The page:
I didn’t feel beautiful or feminine at all when I was growing up. My twin sister was “the girly one.” I was the tomboy.
In upper elementary and junior high school, I got made fun of often for my glasses, my pale skin, the red dots on my legs and my very flat chest. I also have a medical condition (since junior high school) that often causes my belly to swell, making me look pregnant. When I was a young teenager, I was convinced that I was not beautiful and that no guy could possibly be attracted to me. People thought I was about 12 years old until after I was 30. In fact, I was accused multiple times of being a young teenage unwed mother when I had our son at age 28!
When I was about 27, a coworker of mine saw my identical twin sister come in to visit. My sister was in her blonde phase then and had spent two hours primping that day. I had my natural brown hair and was not wearing makeup at the time because my eyes were so dry, makeup would make them burn. My coworker looked at both of us and said to me, “April, you can look at her and see what you would look like… If you were sexy.” It stung – that I must be “the frumpy twin.”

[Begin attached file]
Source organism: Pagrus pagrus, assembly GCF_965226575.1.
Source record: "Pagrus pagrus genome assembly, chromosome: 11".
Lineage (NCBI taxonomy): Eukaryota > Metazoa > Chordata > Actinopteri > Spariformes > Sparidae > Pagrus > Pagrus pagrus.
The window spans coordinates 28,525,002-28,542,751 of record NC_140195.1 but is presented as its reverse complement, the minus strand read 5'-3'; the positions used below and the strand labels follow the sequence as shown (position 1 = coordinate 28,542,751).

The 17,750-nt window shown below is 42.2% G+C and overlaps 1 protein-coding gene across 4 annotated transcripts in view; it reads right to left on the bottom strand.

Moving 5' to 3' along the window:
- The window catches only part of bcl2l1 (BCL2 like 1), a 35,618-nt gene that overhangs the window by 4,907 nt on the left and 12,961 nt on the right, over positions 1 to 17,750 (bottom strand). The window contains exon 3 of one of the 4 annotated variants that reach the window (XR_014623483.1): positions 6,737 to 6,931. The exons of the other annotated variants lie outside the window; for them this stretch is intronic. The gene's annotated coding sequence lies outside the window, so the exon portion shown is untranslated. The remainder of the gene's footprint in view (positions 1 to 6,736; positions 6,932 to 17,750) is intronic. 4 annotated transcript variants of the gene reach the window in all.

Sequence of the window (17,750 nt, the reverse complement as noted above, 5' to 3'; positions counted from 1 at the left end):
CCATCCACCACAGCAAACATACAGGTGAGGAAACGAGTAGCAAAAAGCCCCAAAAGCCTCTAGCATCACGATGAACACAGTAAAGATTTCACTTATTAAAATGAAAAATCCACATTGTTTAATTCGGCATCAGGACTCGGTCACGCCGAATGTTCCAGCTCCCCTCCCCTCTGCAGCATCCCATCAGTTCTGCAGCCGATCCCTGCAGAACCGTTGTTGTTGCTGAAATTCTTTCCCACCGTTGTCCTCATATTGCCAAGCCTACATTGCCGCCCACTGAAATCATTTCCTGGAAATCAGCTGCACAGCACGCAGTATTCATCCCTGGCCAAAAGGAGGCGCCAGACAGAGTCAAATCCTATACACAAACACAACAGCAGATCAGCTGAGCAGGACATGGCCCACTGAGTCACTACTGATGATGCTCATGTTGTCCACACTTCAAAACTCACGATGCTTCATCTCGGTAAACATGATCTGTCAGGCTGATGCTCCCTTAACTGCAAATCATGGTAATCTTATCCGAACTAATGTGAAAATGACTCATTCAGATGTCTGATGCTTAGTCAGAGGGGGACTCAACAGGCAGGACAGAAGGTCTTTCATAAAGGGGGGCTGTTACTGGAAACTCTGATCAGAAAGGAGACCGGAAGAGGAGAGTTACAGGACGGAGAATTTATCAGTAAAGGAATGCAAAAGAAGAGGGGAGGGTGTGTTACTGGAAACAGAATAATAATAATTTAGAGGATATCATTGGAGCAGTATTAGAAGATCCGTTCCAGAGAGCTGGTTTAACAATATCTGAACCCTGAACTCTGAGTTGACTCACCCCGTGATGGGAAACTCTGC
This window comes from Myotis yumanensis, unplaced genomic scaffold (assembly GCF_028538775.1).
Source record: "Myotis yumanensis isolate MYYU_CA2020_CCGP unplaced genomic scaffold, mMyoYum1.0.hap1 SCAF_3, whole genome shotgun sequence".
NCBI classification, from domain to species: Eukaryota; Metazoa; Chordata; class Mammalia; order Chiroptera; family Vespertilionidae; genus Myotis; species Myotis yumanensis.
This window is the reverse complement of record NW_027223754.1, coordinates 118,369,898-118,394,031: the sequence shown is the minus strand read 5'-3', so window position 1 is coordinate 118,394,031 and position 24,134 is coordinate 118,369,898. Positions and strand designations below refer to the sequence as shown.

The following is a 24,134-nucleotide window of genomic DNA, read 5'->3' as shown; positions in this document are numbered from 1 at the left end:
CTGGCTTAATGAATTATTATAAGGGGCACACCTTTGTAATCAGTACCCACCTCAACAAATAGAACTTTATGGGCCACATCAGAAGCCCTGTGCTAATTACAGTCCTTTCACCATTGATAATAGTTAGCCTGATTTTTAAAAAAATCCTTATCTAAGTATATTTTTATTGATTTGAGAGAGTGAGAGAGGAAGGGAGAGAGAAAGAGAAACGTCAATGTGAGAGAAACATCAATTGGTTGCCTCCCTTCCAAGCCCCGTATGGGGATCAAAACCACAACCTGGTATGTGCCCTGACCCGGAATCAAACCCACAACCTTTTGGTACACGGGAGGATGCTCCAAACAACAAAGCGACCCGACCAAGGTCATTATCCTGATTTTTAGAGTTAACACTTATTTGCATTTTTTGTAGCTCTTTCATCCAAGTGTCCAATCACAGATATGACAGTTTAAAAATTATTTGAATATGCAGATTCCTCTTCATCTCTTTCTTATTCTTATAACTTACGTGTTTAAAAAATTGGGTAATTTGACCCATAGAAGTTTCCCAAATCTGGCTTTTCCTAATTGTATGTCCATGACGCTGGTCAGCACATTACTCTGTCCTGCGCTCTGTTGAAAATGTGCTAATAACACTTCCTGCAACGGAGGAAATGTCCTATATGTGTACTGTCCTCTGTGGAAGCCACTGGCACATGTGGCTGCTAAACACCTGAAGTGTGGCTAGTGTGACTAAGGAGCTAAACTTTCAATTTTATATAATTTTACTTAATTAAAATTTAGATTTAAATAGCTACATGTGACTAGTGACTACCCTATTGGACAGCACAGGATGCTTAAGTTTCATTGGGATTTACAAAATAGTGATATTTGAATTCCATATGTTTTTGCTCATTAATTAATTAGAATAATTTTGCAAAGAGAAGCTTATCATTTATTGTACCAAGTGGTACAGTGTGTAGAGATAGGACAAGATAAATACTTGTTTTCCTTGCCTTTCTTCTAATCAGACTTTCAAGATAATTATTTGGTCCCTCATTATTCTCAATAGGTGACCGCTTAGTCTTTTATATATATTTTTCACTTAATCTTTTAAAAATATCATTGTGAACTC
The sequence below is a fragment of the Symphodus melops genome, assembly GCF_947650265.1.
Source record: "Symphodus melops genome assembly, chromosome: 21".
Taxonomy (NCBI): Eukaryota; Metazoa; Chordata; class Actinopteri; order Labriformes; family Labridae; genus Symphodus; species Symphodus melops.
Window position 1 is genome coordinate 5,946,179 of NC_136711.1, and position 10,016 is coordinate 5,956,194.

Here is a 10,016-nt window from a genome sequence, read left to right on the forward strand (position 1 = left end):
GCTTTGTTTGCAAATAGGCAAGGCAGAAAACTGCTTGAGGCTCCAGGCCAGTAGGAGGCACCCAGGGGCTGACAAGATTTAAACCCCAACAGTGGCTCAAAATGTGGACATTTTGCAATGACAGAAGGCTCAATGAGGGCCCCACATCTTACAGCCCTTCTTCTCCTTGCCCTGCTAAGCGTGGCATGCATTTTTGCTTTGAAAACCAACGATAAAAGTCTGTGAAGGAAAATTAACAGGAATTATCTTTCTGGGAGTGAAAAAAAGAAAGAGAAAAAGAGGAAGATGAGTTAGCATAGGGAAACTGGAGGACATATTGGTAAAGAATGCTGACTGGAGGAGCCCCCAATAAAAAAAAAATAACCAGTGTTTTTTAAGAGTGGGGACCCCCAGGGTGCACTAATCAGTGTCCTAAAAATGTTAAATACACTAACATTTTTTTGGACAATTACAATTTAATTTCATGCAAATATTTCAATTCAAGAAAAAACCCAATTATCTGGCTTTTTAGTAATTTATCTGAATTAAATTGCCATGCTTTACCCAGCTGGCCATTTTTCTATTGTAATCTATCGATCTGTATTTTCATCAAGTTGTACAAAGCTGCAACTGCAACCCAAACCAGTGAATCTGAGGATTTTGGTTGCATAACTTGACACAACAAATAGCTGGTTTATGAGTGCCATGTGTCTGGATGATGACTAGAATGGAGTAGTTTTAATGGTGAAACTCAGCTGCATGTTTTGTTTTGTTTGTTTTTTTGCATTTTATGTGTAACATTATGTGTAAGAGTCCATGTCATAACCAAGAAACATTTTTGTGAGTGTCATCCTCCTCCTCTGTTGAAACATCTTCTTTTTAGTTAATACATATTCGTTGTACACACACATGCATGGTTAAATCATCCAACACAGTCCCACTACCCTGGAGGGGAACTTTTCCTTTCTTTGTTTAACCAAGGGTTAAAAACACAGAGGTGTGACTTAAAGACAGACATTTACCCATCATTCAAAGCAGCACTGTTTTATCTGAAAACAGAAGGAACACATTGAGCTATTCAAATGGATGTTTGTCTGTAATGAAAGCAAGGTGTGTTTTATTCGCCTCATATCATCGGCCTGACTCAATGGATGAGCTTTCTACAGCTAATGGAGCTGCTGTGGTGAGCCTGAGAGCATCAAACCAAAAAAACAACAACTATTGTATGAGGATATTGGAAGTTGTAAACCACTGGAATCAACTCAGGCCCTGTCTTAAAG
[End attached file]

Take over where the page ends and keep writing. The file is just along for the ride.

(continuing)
It is sad to me now that I allowed a few comments from a few thoughtless people who barely knew me to dictate my perception of myself. I believed these people over God, over my loving parents, over Greg. How I wish I could have chosen not to absorb messages like that. Now I am comfortable in my own skin (mostly because of this journey I have been on to discover godly femininity) and I choose to focus on seeking to have the beauty that God desires most – inner beauty. I wish the me now could go back and have a few long talks with the me in junior high school! For more about my story, please read here.